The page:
Sunday, 7 February 2016

Look Who's Back ~ Timur Vermes

Pages: 352
Read: January 2016

This isn’t my normal genre of novel, but then again I’m struggling to put it in a genre.  Amazon has (at the time of writing this) gone with ‘Contemporary Fiction’ and I’ll go along with the vagueness of that.  This book made me laugh, it made me cringe and it made me think.  I picked this up after I saw it hauled in a YouTube video (yes, I am a marketers dream) Emma summarised the plot during that Waterstones haul and once I’d looked at it on Amazon for about the tenth time I accepted that I was going to need to buy it to satisfy my curiosity.

Trying to avoid any spoilers, the premise is that Adolf Hitler wakes up in modern day Germany and is mistaken for a scarily accurate impersonator who refuses to break character and quickly grabs the attention of a television producer.  With no proof to his identity Hitler tries to adjust to modern day life; from discovering the internet, social media and cash machines to Germany being run by a woman and he’s getting the attention of more and more people everytime he speaks.

Despite the time travel in the opening pages this isn’t a fantasy book, the hows and whys of those first few pages aren’t actually ever explained.  At first I found that quite irritating, I wanted to know! How has one of history’s most notorious characters just re-appeared, and why now and why only him?  The more I read the more I seemed to forget about my initial gripe and enjoyed the actual point of the book.  A fictional exploration of a human reaction, every character the book is unaware of the spontaneous and very selective time travel thing that’s suddenly possible and knows that Adolf Hitler died in 1945 so when the masses laugh at his speeches on the telly and share his Youtube videos all over social media they’re doing so believing it’s all being done in a humorous, satirical manner but ultimately, intentionally or not Hitler’s message is getting shared again and that made this not only an interesting read but a thought provoking one.

The film adaptation "Er ist wieder da?" (the original German title) was a massive success in Germany in October 2015 so here's hoping there's a DVD release with English subtitles at somepoint.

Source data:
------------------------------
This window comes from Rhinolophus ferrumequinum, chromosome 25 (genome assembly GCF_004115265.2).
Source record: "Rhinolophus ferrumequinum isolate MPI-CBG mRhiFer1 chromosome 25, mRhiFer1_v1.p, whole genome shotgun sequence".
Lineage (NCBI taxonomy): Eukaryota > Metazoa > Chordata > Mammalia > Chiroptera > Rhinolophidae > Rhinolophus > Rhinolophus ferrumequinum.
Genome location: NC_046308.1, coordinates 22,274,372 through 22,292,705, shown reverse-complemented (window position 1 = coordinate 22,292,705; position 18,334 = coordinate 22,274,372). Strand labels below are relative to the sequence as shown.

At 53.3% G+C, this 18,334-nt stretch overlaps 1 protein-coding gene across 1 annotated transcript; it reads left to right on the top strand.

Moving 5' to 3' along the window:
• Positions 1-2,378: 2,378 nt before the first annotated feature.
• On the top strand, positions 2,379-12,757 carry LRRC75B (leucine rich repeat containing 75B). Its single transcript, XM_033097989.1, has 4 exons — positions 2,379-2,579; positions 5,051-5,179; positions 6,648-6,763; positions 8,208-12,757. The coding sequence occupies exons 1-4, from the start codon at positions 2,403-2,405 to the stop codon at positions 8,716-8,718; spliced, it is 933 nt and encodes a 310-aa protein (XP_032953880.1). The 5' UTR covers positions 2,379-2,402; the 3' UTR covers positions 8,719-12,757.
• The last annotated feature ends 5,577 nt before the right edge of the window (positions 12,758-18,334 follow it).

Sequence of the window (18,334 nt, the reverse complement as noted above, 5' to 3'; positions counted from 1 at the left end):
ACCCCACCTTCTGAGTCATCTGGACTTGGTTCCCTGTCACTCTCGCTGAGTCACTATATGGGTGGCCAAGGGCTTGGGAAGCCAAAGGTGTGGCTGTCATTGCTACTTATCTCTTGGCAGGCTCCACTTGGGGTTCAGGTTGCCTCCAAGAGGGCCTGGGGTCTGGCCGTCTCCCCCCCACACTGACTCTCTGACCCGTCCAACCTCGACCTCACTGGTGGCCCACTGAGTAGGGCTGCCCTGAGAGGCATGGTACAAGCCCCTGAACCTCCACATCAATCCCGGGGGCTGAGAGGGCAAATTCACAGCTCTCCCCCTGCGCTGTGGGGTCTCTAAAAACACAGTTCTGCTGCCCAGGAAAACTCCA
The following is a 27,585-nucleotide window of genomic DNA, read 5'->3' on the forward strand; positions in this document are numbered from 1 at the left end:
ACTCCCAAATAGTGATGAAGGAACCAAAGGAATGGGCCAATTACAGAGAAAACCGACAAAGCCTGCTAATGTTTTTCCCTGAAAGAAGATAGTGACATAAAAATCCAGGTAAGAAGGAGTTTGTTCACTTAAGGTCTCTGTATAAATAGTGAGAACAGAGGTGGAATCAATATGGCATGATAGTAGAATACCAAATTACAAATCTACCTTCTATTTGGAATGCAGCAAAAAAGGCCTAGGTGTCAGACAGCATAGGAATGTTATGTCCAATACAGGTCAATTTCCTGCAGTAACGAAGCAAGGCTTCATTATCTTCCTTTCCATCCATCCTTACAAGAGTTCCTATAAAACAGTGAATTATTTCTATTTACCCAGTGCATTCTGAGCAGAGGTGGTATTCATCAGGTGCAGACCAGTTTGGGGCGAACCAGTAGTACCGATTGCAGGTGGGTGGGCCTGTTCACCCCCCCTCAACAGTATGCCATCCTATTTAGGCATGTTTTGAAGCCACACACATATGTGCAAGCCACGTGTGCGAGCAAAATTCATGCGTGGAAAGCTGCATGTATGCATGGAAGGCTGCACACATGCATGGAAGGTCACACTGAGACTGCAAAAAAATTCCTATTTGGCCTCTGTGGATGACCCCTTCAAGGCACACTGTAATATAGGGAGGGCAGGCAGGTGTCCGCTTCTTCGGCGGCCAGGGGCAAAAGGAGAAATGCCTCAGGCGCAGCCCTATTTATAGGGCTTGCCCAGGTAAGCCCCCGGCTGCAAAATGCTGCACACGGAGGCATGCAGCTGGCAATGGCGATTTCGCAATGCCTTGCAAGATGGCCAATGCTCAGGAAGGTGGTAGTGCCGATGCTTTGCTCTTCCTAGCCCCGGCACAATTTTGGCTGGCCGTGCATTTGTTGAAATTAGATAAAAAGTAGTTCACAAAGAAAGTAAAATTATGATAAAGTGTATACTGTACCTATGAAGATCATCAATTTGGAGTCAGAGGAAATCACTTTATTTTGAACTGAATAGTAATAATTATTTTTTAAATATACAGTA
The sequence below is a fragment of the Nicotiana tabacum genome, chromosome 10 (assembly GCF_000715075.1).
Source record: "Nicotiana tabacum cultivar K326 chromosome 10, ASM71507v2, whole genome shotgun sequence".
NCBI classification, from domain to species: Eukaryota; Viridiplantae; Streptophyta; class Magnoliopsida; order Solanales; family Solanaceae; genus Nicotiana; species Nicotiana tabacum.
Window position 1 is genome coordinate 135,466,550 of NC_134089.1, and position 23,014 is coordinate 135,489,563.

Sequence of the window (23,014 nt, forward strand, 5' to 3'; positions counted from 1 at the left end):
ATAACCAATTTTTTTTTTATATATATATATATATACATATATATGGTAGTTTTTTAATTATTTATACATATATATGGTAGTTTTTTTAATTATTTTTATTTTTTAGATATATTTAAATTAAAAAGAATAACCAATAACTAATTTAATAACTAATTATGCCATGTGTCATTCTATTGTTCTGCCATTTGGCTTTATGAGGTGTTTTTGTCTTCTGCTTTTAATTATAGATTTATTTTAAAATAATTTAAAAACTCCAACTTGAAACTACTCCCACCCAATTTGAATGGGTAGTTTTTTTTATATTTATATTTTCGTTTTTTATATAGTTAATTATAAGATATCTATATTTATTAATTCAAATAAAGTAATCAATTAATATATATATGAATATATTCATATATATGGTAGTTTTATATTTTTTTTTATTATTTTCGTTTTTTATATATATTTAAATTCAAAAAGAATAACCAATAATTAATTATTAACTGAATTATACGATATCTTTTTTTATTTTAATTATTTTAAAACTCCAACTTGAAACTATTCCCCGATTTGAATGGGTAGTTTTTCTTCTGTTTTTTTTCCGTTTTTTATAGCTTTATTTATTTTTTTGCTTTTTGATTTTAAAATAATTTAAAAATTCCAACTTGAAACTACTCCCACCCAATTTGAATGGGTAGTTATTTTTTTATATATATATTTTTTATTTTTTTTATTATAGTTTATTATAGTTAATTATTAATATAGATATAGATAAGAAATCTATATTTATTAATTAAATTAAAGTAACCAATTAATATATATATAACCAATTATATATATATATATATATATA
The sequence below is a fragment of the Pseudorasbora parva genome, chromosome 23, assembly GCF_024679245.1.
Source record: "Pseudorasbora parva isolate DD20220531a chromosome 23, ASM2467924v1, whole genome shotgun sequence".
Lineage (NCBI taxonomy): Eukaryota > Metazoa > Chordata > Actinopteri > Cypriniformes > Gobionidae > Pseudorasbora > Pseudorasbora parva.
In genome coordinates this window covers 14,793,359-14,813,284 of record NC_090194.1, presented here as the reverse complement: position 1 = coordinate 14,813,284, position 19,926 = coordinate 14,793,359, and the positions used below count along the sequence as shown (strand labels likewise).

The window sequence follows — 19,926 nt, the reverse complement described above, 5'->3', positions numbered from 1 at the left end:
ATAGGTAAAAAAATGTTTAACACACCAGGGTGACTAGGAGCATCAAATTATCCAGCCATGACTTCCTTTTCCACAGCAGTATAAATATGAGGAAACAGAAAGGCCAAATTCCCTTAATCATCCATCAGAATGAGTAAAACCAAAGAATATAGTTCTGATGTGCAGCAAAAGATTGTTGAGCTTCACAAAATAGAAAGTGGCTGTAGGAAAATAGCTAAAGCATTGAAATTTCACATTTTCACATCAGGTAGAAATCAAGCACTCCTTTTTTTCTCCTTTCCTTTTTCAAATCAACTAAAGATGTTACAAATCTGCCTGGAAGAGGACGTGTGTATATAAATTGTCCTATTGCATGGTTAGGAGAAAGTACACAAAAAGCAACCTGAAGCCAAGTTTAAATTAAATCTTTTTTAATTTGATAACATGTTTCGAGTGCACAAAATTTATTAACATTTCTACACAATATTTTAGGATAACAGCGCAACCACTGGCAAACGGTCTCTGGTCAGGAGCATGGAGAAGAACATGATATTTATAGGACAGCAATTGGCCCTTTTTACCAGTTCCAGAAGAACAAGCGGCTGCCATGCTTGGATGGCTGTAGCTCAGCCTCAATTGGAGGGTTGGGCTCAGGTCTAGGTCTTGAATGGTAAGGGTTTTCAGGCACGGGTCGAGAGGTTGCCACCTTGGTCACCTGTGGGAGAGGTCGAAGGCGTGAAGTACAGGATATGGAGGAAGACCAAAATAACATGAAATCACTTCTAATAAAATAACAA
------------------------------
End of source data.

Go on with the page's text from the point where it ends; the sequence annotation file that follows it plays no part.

It took me a while to read this, at around 360 pages it’s not massively long at all but it became a bit of a secondary book for me. It didn’t hook me in a way that made me resent putting it down but I was enjoying it enough to keep picking it back up. I’ve mentioned it to so many people over the few months it took me to read it; the plot premise has been met with many a quizzical look and started several unusual conversation so if you’re after something a little bit different I’d defiantly recommend adding this one to the ‘to be read’ list.

Sunday, 17 January 2016

How To Build A Girl ~ Caitlin Moran

Oh Caitlin Moran, where to start? Your wit? Your humour? Your eyeliner?  All are consistently awesome. Though maybe I should stop before this gets a bit like a certain Dolly Wilde article (#spoilers) and just say I’m a bit of a fan.

This is my second delve into one of Moran’s novels, How To Be a Woman was *que slightly ashamed head tilt* the first real book or even article on feminism I’d ever read; it remains to this day one of my favourite books, massively thought provoking while being ridiculously funny but I digress; the point is I finally got round to reading the latest offering and was not disappointed!

So, how to summarise without ruining everything for you, Johanna Morrigan is a 14 year old who simply wants a little bit more than her current lot in life; sound familiar? I’d be surprised if most people didn’t relate to her even a little bit; but personally it almost creepy.  Johanna wants her life to be like a film; she wants to make something of herself but (let’s be honest) unlike most of us she decides to do something about it.  She becomes the character which inside her head she believes she needs to be and starts to live, professionally at least as Dolly Wilde.  Through Dolly and a shit-tonne of eyeliner she finds the confidence to start pursuing her dreams of writing and finds herself thrown into the new, exciting world she thinks she’s always wanted to be a part of.

More than the actual plot of midlands teenager becomes London journalist, this supposedly semi-autobiographically novel is about a girl growing up, about personal discovery and what I love the most about Moran’s writing is that she doesn’t fluff things up or round off corners.  The situations Johanna finds herself in throughout How to Build a Girl could be real and they’re written honestly, sometimes shockingly honestly.  As someone who was once a teenage girl and has subsequently become an adult woman there are so many things I look back on and wish I could have done differently; there were so many points through reading this I wanted to shout aloud at the book “Don’t. Just don’t.” and continued to read through cringey giggles.

Being fairly local to Wolverhampton the constant local references made me smile, but I imagine they’d be just as amusing and relatable to anyone outside of the midlands. 

I found it addictive from the off; if you’ve not read it I highly recommend heading down to your local book retailer and reading the first two pages.  I actually tried this with my boyfriend who’s summary of the start of the book was that it contained the best metaphor for the Berlin wall he’d ever heard – and no I won’t explain, just go find out.